How I Edit My Instagram Photos


Over the years I've gotten a ton of questions on how I edit my photos for Instagram and in truth the way I edit has changed a lot over time. I used to not really edit my photos at all or only use the in-app filters on Instagram. But, in getting to know so many creatives; bloggers, photographers and Instagrammers & just spending a lot of time with trial and error, I've worked to create my own photo aesthetic. I also realized I hated spending time on the computer with Photoshop & Lightroom. I like to be on the move so I found always relying on my laptop for editing was really holding me back from sharing in-the-moment content. So I do all my photo editing on my iPhone.

Here's the video tutorial on how I edit if y'all are video visual learners {ENGLISH / FRANCAIS} Let's get started! 

First off is of course choosing the photo. All of theses photos were taken on my iPhone 7 Plus snapped by my blogger bestie, Noelle Downing. If you guys are curious my process for taking great photos on my iPhone, see my video {ENGLISH / FRANCAIS} When I'm deciding on a photo to post, I go through the photos and 'heart' the photos I like and then they are automatically added to the 'favorites' folder. Then I got to the 'favorites' photo to review the selected ones and decide which is my absolute favorite AKA ✨insta-worthy✨

Here's the photo I chose. I like the composition and colors with my new bestie, Prancer. Or was it Dancer?

The first app I use is Facetune (note this is not the Facetune 2 app - which has some super expensive add-ons) The original FaceTune is $4 but with no in-app purchases to my knowledge.

Here is my photo opened up in the Facetune application.

The first tool I used on this photo in the Facetune app is the 'Patch' tool. This tool is basically a clone stamp that allows you to chose a spot on the photo to copy to another area of the photo.

I first zoom into the area where I want to 'erase'. In this photo there's a lot of moss (the reindeer's snacks) and reindeer poop. Because I want the snow to look fresh and keep the focus on myself and the reindeer, I'm going to 'stamp out' the dark spots on the photo. When you click the Patch tool two circles will appear, one with a small line in the circle and one without. The circle with the line is the original area and the one without is the cloned area. It's kind of difficult to explain but once you get the hang of it this process will become second nature. I very often patch out trash and cigarettes from the New York City streets and I've even taken an entire person out of a photo. You can also use the Patch tool on pimples which has a much more natural effect than using the 'smooth' tool which can give a plastic, doll-like effect. Gotta love the patch tool!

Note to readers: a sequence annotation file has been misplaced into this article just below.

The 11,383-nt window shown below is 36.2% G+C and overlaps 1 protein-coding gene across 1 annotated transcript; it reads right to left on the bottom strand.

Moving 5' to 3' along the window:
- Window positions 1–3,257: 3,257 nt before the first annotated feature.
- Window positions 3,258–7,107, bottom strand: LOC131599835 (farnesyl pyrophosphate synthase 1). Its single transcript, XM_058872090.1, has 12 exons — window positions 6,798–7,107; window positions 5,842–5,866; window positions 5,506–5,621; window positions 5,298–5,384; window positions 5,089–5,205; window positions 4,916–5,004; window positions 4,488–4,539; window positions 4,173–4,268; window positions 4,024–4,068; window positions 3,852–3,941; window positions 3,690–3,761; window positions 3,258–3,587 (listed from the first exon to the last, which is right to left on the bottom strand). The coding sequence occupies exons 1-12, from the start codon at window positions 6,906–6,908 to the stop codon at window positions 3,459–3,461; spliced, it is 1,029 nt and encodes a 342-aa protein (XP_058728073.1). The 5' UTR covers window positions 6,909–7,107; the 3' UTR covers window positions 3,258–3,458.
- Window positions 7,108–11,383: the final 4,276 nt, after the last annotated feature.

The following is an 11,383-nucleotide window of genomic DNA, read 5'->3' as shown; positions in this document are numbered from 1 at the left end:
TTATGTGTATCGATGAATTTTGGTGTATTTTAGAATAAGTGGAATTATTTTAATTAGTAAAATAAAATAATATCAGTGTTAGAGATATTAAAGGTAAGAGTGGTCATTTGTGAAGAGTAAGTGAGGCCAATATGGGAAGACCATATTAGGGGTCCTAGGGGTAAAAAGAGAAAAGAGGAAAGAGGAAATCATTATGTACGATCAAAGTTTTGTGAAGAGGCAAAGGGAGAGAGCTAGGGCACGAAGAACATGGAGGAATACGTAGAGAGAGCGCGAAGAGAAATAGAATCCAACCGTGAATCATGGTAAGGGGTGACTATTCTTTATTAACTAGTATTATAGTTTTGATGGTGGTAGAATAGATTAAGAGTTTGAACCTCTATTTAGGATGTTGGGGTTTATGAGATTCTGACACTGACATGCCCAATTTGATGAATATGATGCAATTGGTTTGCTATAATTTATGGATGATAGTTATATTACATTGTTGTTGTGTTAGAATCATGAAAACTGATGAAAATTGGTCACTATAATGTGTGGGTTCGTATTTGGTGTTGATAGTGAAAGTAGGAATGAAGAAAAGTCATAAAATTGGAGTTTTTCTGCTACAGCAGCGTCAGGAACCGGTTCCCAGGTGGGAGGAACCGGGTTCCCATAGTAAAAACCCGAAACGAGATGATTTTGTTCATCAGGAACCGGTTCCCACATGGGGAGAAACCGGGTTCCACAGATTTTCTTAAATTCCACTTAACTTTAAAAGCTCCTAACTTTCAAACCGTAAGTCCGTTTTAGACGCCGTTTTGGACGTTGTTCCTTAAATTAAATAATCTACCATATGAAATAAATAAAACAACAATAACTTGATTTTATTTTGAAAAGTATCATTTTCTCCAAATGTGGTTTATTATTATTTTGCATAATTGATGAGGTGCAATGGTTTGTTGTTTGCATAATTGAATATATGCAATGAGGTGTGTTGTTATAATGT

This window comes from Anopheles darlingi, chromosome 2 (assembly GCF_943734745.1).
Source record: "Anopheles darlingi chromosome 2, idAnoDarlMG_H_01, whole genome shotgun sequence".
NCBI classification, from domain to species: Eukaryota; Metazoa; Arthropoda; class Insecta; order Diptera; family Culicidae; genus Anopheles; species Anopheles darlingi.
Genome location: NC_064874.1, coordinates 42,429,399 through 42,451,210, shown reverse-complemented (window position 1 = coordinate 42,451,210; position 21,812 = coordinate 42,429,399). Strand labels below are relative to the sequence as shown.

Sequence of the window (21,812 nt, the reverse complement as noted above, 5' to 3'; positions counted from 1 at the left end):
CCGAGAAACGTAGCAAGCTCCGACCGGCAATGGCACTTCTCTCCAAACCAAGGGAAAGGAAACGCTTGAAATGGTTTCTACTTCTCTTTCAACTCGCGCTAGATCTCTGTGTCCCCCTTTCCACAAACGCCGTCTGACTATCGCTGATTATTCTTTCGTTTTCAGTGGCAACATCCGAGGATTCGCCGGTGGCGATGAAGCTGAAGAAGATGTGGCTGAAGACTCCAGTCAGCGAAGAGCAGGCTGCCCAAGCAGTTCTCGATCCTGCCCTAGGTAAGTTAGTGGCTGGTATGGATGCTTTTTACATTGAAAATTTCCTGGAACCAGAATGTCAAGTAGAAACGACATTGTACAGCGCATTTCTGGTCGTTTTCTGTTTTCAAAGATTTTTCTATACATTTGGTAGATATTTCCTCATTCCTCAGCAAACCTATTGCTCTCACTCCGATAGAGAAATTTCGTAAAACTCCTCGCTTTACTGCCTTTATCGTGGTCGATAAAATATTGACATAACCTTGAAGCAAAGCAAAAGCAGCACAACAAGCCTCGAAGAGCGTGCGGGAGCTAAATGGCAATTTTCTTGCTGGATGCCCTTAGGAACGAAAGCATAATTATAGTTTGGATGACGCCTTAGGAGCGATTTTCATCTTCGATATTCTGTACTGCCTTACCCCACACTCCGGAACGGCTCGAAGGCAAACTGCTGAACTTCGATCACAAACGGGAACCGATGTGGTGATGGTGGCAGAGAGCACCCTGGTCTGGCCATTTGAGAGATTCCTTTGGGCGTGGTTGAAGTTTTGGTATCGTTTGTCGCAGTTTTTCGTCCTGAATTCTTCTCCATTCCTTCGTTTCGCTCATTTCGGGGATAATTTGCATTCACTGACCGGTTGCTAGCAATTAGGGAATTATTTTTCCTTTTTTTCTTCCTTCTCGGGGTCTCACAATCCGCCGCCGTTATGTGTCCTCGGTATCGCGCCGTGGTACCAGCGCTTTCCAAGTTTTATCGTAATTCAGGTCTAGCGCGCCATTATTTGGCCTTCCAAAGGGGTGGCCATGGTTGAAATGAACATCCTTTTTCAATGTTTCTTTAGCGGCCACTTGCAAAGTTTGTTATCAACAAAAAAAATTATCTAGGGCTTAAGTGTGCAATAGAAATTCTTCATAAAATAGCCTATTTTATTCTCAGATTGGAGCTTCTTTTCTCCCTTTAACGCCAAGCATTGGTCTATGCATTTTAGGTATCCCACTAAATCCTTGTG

Here's the before and after to show some of the spots I 'erased' with the Patch tool.

Next I use the Details tool to detail my eyes and lips. This helps my draw focus to my face in the photo. I also use the detail tool to detail any other parts of the photo I want to stand out.

Once I'm satisfied I'll click the upper right corner icon to export the photo & save the photo to camera roll.

The next app I use is definitely my favorite and it's FREE! It's called Snapseed and it's an application from Google.

Click anywhere to open the photo and be sure to add the photo you edited with Facetune (it should appear as the most recent photo on your Camera Roll.

First I open the 'Tools' panel and click on the Tune Image tool.

Now this gets a little tricky. This app has a ton of features but it's not always super intuitive. In the 'Tune Image' tool, swipe up and down to see the 'Tune image' menu which includes, "brightness, contract, saturation, ambiance, highlights, shadows & warmth." These tools will apply to the entire photo. In this picture, I first I bring up the brightness A LOT. Because of the lower light in Finland & my love of a bright, light photos I bring up the brightness +74. You can already see such a big difference.